Author Topic: Some Basic Kegging/Force Carbing Questions  (Read 4140 times)

Offline mpietropaoli

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Some Basic Kegging/Force Carbing Questions
« on: August 22, 2012, 05:51:27 PM »
TLDR: whats the quickest way to carb a beer (carbonation stone?) and how should I travel with it (carbed or uncarbed, or doesn't it matter)?

So I decided to try to get a beer ready for Labor Day weekend. Spending the weekend by a lake, all I could think of was some solid suds to enjoy with friends. So, I brewed a session American Wheat on 8/15, thinking it would be fully fermented by 8/25, and I'm leaving for the lake on 8/30.

As it happened, my LHBS had a special on cornies, so I picked one up with hosing, new o-rings, quick connect in/out, and some other stuff. A guy in my club traded me a 5 gallon CO2 tank, and loaned me a regulator. What better time to get into kegging!? Like when a thousand other things can go wrong (though I do have a backup steam that is fermented and ready to drink, minus carbonation).

My two most-pressing questions:

1.) What is the quickest way to carb it and does it work? I don't have means for refrigeration or getting it to serving temp. I have read about the methods where you attached, set your regulator to 30 or so PSI, set it sideways on your knee, and roll back and forth every hour or so for 24 hours. (please correct me if any of this is inaccurate...complete kegging n00b). I may be able to fit the keg, once filled, in my fermentation chest, but it would probably only get down into the 40's, as I have an Octoberfest in there with the temp controller set to 50 degrees (on the fermenter).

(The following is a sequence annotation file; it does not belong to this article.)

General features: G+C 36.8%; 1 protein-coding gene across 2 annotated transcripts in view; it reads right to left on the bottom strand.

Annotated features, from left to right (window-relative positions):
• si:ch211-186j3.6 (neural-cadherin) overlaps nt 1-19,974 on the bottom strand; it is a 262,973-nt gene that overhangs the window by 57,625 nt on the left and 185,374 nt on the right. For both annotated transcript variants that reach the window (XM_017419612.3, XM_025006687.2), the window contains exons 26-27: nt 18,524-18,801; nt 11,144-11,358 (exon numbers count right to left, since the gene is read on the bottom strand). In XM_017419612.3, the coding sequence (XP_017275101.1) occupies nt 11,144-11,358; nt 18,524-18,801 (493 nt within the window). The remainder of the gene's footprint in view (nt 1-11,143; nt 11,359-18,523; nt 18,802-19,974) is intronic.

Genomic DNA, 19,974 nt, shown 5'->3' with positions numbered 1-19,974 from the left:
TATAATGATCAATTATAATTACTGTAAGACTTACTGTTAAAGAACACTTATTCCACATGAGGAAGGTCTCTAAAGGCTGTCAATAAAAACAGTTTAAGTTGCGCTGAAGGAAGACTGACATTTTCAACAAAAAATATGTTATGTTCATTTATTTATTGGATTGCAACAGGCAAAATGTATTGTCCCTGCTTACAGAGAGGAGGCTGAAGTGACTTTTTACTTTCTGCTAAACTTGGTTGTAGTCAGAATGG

2.) I have about a 5 hour drive ahead of me to get to this lake. My plan is get the keg there, pack it in a container with some ice, and let it sit for 24 hours or so to settle out and get down to temperature. I will have to rotate the ice all weekend to keep it cool, which isn't a huge deal...hopefully it will be good enough to kick pretty quickly! If I am doing the 'quick carb' method, should I just wait until I get there, or do it at my house?

Many thanks in advance, and my apologies if there is already a thread out there, couldn't find much on here...
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Offline euge

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Re: Some Basic Kegging/Force Carbing Questions
« Reply #1 on: August 22, 2012, 06:56:44 PM »
Interesting.

Look- you need to chill your beer in order to force-carb quickly if at all. Or you could prime your keg (like a bottle) at ambient temps prior to the trip; however, that'll leave some sediment and after a drive it may be a bit cloudy. This doesn't bother me but some find it objectionable.

Great idea bringing a keg along to the lake. You'll be a popular guy...
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Offline Pinski

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Re: Some Basic Kegging/Force Carbing Questions
« Reply #2 on: August 22, 2012, 07:05:24 PM »